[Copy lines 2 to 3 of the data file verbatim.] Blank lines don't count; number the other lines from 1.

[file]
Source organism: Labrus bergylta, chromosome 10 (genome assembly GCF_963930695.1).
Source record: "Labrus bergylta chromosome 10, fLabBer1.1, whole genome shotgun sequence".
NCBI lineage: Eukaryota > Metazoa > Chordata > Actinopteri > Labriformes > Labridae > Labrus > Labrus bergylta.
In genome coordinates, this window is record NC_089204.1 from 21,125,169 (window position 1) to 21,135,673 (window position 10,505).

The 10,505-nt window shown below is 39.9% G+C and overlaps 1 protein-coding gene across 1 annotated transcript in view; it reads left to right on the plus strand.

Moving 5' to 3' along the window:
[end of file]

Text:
Source record: "Labrus bergylta chromosome 10, fLabBer1.1, whole genome shotgun sequence".
NCBI lineage: Eukaryota > Metazoa > Chordata > Actinopteri > Labriformes > Labridae > Labrus > Labrus bergylta.